Monday, February 27, 2012

The Lean Dashboard - A Starter Set of Metrics - TIO - Thorough Put

My last blog outlined 5 common mistakes either I've made or seen in establishing process or company metrics - too MANY, no CONNECTION, no WHY, SET in STONE & wrong UNITS. Today, we'll start a 3 part series suggesting a starter set of what to measure. 

Eliyahu M. Goldratt, in his classic 1984 book "The Goal A Process of Ongoing Improvement" (over 3 million copies sold) describes the only three things any business needs to measure.....thorough-put, inventory, and operational expense or TIO. That's it, 3  measurements. If you're one of the over 3 million who read this book, (which is required reading at over 200 colleges and universities), you know that "The Goal" introduced in the novel is from the theory of constraints (in lean, we think of the wastes waiting and inventory, and of course, the tool load leveling). 

Today, let's consider the T or, "thorough-put". My interpretation is how much do we need to "make", and can we do it based on the available time? The rhythm or heartbeat of activity for your process is expressed as takt - available time divided by customer demand-and it becomes very visible while value stream mapping your current condition. I love using takt as a measure because the more STANDARDIZED and "Just-In-Time your process is, the more predictable the thorough-put will be. The more 8 wastes in the process, the less predictable thorough-put will be. This law applies to all processes, no matter how complex or simple, or if they are an office, medical or manufacturing process. Start wringing out waste and the capacity of the process will become clearer and clearer, and will increase. In businesses where there are large variations in customer demand, part of the daily demand may be to re-stock a supermarket (the 20% of your products which represent 80% of your sales for that process-using kanban-I will cover this in a future blog). Quick, stand-up daily meetings at GEMBA will establish demand for the day, and is posted on the dashboard for that process. People doing the actual work update progress hourly. Time is always the preferred unit, but use what works. Measure for a while, then set S.M.A.R.T. goals, and drive out waste using the tools to achieve these goals. It's that simple. If you have a question I can answer, or if you'd like real life examples drop me an e-mail at whgref@gmail.com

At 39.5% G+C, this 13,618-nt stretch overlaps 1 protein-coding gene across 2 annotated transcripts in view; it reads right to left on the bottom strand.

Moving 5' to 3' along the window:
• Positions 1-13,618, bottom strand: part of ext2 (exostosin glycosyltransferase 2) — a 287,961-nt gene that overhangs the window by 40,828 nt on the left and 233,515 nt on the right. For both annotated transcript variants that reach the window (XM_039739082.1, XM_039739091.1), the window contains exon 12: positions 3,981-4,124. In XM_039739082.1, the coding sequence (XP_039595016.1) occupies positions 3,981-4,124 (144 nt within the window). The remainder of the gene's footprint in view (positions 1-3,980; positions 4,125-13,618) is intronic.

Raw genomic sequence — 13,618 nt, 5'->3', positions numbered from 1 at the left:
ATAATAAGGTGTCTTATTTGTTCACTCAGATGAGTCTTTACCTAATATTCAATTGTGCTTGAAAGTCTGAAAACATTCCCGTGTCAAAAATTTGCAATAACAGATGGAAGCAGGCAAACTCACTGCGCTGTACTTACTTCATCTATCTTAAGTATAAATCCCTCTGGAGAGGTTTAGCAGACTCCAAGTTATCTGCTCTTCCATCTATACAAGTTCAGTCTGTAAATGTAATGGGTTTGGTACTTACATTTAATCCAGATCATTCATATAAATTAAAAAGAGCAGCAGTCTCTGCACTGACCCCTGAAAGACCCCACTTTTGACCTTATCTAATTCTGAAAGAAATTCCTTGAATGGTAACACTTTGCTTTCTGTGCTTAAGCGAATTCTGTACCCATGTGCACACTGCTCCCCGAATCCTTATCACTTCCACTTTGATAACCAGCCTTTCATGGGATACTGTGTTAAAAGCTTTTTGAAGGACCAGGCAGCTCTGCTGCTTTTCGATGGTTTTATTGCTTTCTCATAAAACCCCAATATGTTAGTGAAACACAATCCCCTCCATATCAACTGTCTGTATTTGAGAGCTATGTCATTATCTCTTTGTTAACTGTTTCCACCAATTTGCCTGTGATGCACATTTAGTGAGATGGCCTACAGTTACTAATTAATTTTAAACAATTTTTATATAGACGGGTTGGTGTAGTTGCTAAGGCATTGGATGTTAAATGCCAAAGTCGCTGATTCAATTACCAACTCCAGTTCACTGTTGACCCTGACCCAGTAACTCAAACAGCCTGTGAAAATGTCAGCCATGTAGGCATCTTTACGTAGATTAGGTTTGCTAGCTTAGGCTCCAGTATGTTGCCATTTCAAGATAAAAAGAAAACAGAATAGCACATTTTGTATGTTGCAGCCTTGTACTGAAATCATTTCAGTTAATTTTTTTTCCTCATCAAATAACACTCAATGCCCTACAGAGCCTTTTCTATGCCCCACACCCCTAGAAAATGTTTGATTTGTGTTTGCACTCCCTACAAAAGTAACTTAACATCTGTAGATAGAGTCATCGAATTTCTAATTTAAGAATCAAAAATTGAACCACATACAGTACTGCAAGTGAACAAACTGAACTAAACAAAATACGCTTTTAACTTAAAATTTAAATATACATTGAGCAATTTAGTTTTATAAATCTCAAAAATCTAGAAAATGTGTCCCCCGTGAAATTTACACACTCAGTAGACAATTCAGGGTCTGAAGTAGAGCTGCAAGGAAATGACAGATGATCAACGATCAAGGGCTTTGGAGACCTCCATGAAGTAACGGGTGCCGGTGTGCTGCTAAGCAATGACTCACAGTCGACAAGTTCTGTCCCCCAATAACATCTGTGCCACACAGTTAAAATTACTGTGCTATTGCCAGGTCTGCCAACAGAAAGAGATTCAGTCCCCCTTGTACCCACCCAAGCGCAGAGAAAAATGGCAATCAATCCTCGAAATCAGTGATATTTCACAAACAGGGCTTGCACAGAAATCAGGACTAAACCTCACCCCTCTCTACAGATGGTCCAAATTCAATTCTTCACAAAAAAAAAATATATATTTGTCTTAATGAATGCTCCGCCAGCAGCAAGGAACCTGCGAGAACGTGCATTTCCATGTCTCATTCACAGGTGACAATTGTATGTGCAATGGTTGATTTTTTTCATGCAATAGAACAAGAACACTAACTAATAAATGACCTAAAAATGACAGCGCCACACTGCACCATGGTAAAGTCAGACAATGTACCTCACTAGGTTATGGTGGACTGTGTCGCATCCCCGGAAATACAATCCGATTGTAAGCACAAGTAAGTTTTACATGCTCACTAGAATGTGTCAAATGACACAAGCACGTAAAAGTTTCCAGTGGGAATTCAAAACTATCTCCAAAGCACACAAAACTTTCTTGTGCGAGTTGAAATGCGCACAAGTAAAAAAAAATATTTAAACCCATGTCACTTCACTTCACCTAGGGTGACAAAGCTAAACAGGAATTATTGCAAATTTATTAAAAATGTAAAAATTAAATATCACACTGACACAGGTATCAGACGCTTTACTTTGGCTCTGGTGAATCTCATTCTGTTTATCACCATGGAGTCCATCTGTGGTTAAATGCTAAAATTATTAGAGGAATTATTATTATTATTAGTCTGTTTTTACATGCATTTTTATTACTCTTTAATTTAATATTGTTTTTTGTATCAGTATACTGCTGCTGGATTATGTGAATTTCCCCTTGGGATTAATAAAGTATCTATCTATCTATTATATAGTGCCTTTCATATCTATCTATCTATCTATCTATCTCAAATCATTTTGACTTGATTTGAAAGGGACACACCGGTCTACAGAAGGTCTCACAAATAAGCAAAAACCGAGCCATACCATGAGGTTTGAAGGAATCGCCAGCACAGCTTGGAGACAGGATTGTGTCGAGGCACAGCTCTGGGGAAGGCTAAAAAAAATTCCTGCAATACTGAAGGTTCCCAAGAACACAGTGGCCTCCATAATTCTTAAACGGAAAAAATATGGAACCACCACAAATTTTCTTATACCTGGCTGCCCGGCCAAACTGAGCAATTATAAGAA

Next installment - We will look at the 3 measures we'll use for INVENTORY! (the 9 letter 4 letter word) 

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